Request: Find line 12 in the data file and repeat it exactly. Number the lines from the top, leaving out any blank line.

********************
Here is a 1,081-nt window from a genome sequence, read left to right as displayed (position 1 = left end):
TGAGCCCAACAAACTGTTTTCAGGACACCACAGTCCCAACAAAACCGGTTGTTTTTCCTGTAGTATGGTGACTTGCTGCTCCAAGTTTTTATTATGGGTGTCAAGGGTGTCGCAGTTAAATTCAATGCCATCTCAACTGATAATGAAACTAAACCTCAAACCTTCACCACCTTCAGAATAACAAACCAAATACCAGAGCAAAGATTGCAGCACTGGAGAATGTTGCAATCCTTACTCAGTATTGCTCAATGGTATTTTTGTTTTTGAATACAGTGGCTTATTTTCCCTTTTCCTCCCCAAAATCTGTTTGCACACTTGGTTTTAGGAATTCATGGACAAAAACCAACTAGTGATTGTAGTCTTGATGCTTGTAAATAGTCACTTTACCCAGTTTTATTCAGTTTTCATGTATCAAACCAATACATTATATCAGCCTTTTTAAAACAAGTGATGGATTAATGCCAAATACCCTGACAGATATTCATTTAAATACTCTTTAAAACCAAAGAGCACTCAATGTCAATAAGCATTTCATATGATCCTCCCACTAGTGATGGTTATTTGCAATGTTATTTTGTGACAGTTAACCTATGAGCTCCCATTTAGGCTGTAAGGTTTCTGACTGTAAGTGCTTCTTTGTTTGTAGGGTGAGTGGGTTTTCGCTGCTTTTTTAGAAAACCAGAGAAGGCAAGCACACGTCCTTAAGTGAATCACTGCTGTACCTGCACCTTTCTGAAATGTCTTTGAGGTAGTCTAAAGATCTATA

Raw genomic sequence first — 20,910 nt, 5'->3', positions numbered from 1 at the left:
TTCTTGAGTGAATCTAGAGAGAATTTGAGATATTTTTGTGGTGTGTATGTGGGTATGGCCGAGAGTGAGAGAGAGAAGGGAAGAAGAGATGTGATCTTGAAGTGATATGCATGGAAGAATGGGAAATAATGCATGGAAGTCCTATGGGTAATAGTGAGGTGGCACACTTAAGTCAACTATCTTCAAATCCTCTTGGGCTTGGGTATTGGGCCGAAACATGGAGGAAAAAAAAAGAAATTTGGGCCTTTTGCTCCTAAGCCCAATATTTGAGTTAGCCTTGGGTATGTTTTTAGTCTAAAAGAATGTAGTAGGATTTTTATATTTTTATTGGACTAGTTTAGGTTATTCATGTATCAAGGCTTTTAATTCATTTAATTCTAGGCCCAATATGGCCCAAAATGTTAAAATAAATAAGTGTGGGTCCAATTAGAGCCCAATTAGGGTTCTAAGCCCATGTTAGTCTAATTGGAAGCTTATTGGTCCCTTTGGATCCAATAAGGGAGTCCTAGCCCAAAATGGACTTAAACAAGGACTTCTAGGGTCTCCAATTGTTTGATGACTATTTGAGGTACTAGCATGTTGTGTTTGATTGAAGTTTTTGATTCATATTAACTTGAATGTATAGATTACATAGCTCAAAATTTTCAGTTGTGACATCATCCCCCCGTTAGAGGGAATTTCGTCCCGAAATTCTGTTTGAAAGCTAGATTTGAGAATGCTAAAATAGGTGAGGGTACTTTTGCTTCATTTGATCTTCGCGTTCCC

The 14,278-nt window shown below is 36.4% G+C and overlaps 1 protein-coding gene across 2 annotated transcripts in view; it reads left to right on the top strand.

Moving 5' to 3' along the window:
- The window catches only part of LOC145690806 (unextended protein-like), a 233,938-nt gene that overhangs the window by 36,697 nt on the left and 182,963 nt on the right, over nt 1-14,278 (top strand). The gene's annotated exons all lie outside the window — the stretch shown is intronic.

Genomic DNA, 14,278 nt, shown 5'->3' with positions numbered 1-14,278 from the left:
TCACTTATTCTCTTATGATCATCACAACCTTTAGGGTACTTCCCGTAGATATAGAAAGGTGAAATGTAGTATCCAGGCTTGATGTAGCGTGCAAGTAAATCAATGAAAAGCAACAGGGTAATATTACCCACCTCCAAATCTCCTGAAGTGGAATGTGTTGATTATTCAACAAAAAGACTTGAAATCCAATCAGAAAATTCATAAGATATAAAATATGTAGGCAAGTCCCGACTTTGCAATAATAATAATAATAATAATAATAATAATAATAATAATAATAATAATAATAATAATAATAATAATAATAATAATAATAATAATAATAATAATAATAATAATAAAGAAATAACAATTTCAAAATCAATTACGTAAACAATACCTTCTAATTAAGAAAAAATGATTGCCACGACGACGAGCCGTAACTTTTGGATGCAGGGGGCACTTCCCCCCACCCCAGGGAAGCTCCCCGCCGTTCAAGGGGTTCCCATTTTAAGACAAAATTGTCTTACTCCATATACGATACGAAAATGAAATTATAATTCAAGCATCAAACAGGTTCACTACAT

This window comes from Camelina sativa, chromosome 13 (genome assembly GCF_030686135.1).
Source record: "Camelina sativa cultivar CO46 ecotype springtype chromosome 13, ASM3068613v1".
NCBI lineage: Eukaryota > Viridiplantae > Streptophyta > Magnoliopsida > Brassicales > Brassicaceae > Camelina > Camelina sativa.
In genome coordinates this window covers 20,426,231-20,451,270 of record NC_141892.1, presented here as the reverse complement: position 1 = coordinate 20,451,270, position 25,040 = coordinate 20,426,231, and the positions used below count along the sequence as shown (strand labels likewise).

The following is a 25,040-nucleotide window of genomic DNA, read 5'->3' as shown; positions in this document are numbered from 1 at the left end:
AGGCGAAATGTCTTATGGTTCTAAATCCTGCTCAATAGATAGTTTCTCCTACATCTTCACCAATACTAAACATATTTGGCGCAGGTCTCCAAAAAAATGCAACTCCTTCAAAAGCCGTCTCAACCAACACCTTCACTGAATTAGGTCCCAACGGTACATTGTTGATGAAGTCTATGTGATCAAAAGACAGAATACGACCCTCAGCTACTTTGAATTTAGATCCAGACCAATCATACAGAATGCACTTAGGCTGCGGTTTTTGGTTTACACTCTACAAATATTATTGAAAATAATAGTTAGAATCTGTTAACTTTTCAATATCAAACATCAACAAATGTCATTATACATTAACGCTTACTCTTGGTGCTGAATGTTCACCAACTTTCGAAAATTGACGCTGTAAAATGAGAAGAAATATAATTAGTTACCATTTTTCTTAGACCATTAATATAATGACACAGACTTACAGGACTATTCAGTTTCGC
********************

NCBI lineage: Eukaryota > Viridiplantae > Streptophyta > Magnoliopsida > Brassicales > Brassicaceae > Camelina > Camelina sativa.